Preprint Article Version 1 This version is not peer-reviewed

A Complete Assessment of Dopamine Receptor-Ligand Interactions through Computational Methods

Version 1 : Received: 5 February 2019 / Approved: 6 February 2019 / Online: 6 February 2019 (13:54:13 CET)

A peer-reviewed article of this Preprint also exists.

Bueschbell, B.; Barreto, C.A.V.; Preto, A.J.; Schiedel, A.C.; Moreira, I.S. A Complete Assessment of Dopamine Receptor- Ligand Interactions through Computational Methods. Molecules 2019, 24, 1196. Bueschbell, B.; Barreto, C.A.V.; Preto, A.J.; Schiedel, A.C.; Moreira, I.S. A Complete Assessment of Dopamine Receptor- Ligand Interactions through Computational Methods. Molecules 2019, 24, 1196.

Journal reference: Molecules 2019, 24, 1196
DOI: 10.3390/molecules24071196

Abstract

Background: Selectively targeting dopamine receptors has been a persistent challenge in the last years for the development of new treatments to combat the large variety of diseases evolving these receptors. Although, several drugs have been successfully brought to market, the subtype-specific binding mode on a molecular basis has not been fully elucidated. Methods: Homology modeling and molecular dynamics were applied to construct robust conformational models of all dopamine receptor subtypes (D1-like and D2-like receptors). Fifteen structurally diverse ligands were docked to these models. Contacts at the binding pocket were fully described in order to reveal new structural findings responsible for DR sub-type specificity. Results: We showed that the number of conformations for a receptor:ligand complex was associated to unspecific interactions > 2.5 Å and hydrophobic contacts, while the decoys binding energy was influenced by specific electrostatic interactions. Known residues such as 3.32Asp, the serine microdomain and the aromatic microdomain were found interacting in a variety of modes (HB, SB, π-stacking). Purposed TM2-TM3-TM7 microdomain was found to form a hydrophobic network involving Orthosteric Binding Pocket (OBP) and Secondary Binding Pocket (SBP). T-stacking interactions revealed as especially relevant for some large ligands such as apomorphine, risperidone or aripiprazole. Conclusions: This in silico approach was successful in showing known receptor-ligand interactions as well as in determining unique combinations of interactions, key for the design of more specific ligands.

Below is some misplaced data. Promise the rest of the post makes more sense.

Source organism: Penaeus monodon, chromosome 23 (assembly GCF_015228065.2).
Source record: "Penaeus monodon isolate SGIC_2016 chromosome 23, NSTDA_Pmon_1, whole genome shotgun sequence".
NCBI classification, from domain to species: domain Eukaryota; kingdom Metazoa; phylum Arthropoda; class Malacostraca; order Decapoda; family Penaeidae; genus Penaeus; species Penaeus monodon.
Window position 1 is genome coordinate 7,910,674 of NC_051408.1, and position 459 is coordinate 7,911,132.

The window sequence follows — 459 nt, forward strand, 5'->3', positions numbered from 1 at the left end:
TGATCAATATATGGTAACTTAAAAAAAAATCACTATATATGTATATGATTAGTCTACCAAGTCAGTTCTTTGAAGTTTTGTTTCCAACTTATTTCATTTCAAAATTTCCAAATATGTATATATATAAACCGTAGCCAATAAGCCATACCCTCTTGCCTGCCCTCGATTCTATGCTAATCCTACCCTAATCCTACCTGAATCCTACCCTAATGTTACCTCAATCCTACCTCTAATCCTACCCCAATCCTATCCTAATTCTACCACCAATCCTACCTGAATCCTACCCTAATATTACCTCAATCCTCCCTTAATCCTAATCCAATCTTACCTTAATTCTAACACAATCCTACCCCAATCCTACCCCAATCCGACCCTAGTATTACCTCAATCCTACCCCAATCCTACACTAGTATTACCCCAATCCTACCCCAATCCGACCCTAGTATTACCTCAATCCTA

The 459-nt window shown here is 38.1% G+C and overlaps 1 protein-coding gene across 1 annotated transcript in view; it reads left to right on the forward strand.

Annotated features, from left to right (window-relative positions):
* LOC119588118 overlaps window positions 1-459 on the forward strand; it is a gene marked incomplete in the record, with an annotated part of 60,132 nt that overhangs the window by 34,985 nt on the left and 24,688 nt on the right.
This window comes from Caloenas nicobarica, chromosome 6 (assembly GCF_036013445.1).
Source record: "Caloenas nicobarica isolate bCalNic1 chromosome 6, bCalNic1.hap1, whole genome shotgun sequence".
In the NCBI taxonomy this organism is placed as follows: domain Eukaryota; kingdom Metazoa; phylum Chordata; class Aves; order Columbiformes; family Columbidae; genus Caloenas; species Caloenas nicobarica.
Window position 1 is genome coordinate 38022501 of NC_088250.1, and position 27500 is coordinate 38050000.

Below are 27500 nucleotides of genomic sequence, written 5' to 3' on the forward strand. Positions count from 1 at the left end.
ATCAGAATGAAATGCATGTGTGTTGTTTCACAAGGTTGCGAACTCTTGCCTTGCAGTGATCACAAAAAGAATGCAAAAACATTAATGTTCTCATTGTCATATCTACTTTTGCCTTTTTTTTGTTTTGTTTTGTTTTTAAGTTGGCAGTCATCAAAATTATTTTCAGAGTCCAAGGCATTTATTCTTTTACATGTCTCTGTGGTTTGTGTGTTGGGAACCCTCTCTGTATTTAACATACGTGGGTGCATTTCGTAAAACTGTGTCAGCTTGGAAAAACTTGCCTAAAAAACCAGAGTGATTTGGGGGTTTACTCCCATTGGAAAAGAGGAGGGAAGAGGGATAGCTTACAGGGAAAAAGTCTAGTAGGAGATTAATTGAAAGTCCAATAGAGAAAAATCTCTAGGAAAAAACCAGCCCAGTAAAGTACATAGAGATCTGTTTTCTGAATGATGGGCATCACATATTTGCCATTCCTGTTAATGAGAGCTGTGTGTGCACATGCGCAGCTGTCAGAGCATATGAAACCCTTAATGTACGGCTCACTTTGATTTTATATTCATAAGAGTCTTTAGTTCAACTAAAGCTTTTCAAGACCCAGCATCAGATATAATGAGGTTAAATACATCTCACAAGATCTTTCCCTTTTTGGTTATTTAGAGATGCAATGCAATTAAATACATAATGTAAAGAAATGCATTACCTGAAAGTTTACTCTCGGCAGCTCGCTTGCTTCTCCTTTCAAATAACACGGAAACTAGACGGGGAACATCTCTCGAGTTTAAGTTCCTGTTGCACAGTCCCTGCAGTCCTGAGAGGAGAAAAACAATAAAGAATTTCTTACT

Subject Areas

Dopamine receptors, Molecular Docking, Molecular Dynamics, Receptor-Ligand Interactions

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